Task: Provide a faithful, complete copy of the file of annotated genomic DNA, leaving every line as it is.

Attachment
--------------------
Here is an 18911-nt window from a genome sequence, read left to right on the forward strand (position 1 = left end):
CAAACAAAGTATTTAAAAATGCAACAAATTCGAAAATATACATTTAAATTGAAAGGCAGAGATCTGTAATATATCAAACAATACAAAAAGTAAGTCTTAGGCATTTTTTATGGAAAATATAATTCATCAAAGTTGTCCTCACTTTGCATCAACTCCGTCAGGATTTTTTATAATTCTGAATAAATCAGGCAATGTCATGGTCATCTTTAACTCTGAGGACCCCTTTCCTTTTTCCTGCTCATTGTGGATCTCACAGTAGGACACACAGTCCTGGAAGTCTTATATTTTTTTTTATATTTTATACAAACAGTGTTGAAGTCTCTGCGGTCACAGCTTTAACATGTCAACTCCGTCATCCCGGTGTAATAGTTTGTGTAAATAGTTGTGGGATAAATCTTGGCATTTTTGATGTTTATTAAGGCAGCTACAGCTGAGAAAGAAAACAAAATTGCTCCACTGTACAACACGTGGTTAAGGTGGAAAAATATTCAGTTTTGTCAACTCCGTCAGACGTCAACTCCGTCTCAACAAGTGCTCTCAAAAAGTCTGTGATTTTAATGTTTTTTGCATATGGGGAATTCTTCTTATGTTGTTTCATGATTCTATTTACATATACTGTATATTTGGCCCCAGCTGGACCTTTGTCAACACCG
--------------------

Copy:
Here is an 18911-nt window from a genome sequence, read left to right on the forward strand (position 1 = left end):
CAAACAAAGTATTTAAAAATGCAACAAATTCGAAAATATACATTTAAATTGAAAGGCAGAGATCTGTAATATATCAAACAATACAAAAAGTAAGTCTTAGGCATTTTTTATGGAAAATATAATTCATCAAAGTTGTCCTCACTTTGCATCAACTCCGTCAGGATTTTTTATAATTCTGAATAAATCAGGCAATGTCATGGTCATCTTTAACTCTGAGGACCCCTTTCCTTTTTCCTGCTCATTGTGGATCTCACAGTAGGACACACAGTCCTGGAAGTCTTATATTTTTTTTTATATTTTATACAAACAGTGTTGAAGTCTCTGCGGTCACAGCTTTAACATGTCAACTCCGTCATCCCGGTGTAATAGTTTGTGTAAATAGTTGTGGGATAAATCTTGGCATTTTTGATGTTTATTAAGGCAGCTACAGCTGAGAAAGAAAACAAAATTGCTCCACTGTACAACACGTGGTTAAGGTGGAAAAATATTCAGTTTTGTCAACTCCGTCAGACGTCAACTCCGTCTCAACAAGTGCTCTCAAAAAGTCTGTGATTTTAATGTTTTTTGCATATGGGGAATTCTTCTTATGTTGTTTCATGATTCTATTTACATATACTGTATATTTGGCCCCAGCTGGACCTTTGTCAACACCG